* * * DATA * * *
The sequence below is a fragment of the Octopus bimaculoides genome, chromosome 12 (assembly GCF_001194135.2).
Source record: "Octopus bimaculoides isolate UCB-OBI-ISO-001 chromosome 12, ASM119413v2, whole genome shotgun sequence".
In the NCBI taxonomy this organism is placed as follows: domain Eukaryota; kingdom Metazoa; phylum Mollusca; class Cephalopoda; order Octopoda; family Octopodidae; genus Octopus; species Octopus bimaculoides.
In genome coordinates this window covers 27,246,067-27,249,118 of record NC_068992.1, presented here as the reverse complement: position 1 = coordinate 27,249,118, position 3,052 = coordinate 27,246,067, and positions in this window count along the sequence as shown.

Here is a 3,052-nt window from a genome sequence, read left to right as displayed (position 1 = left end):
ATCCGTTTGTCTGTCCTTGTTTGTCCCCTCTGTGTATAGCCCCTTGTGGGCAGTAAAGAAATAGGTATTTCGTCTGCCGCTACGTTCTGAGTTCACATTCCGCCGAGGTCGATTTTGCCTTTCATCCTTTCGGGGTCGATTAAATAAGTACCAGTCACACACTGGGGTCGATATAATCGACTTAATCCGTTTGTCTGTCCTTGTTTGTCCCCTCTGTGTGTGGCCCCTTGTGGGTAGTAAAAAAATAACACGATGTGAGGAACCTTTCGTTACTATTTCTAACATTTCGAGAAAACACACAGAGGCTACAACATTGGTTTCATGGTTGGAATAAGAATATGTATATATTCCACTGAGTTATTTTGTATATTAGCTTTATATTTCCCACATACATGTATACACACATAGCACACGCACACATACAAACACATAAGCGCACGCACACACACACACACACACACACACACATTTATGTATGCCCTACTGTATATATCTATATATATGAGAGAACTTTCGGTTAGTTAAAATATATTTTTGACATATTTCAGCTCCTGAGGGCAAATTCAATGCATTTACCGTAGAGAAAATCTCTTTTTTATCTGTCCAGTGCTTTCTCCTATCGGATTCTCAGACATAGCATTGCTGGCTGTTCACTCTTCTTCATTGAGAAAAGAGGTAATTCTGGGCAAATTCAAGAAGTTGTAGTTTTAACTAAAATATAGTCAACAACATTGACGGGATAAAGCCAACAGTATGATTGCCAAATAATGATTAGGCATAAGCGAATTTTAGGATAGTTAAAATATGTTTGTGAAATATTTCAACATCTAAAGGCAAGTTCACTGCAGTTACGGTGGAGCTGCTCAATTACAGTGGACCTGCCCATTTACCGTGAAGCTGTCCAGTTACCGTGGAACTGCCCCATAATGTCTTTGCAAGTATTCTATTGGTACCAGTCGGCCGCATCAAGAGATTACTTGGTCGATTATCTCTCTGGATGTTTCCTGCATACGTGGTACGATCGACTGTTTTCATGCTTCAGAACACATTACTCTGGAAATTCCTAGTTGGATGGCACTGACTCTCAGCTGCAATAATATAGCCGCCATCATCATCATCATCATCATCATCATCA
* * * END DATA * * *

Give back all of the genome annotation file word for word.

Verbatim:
The sequence below is a fragment of the Octopus bimaculoides genome, chromosome 12 (assembly GCF_001194135.2).
Source record: "Octopus bimaculoides isolate UCB-OBI-ISO-001 chromosome 12, ASM119413v2, whole genome shotgun sequence".
In the NCBI taxonomy this organism is placed as follows: domain Eukaryota; kingdom Metazoa; phylum Mollusca; class Cephalopoda; order Octopoda; family Octopodidae; genus Octopus; species Octopus bimaculoides.
In genome coordinates this window covers 27,246,067-27,249,118 of record NC_068992.1, presented here as the reverse complement: position 1 = coordinate 27,249,118, position 3,052 = coordinate 27,246,067, and positions in this window count along the sequence as shown.

Here is a 3,052-nt window from a genome sequence, read left to right as displayed (position 1 = left end):
ATCCGTTTGTCTGTCCTTGTTTGTCCCCTCTGTGTATAGCCCCTTGTGGGCAGTAAAGAAATAGGTATTTCGTCTGCCGCTACGTTCTGAGTTCACATTCCGCCGAGGTCGATTTTGCCTTTCATCCTTTCGGGGTCGATTAAATAAGTACCAGTCACACACTGGGGTCGATATAATCGACTTAATCCGTTTGTCTGTCCTTGTTTGTCCCCTCTGTGTGTGGCCCCTTGTGGGTAGTAAAAAAATAACACGATGTGAGGAACCTTTCGTTACTATTTCTAACATTTCGAGAAAACACACAGAGGCTACAACATTGGTTTCATGGTTGGAATAAGAATATGTATATATTCCACTGAGTTATTTTGTATATTAGCTTTATATTTCCCACATACATGTATACACACATAGCACACGCACACATACAAACACATAAGCGCACGCACACACACACACACACACACACACACATTTATGTATGCCCTACTGTATATATCTATATATATGAGAGAACTTTCGGTTAGTTAAAATATATTTTTGACATATTTCAGCTCCTGAGGGCAAATTCAATGCATTTACCGTAGAGAAAATCTCTTTTTTATCTGTCCAGTGCTTTCTCCTATCGGATTCTCAGACATAGCATTGCTGGCTGTTCACTCTTCTTCATTGAGAAAAGAGGTAATTCTGGGCAAATTCAAGAAGTTGTAGTTTTAACTAAAATATAGTCAACAACATTGACGGGATAAAGCCAACAGTATGATTGCCAAATAATGATTAGGCATAAGCGAATTTTAGGATAGTTAAAATATGTTTGTGAAATATTTCAACATCTAAAGGCAAGTTCACTGCAGTTACGGTGGAGCTGCTCAATTACAGTGGACCTGCCCATTTACCGTGAAGCTGTCCAGTTACCGTGGAACTGCCCCATAATGTCTTTGCAAGTATTCTATTGGTACCAGTCGGCCGCATCAAGAGATTACTTGGTCGATTATCTCTCTGGATGTTTCCTGCATACGTGGTACGATCGACTGTTTTCATGCTTCAGAACACATTACTCTGGAAATTCCTAGTTGGATGGCACTGACTCTCAGCTGCAATAATATAGCCGCCATCATCATCATCATCATCATCATCATCA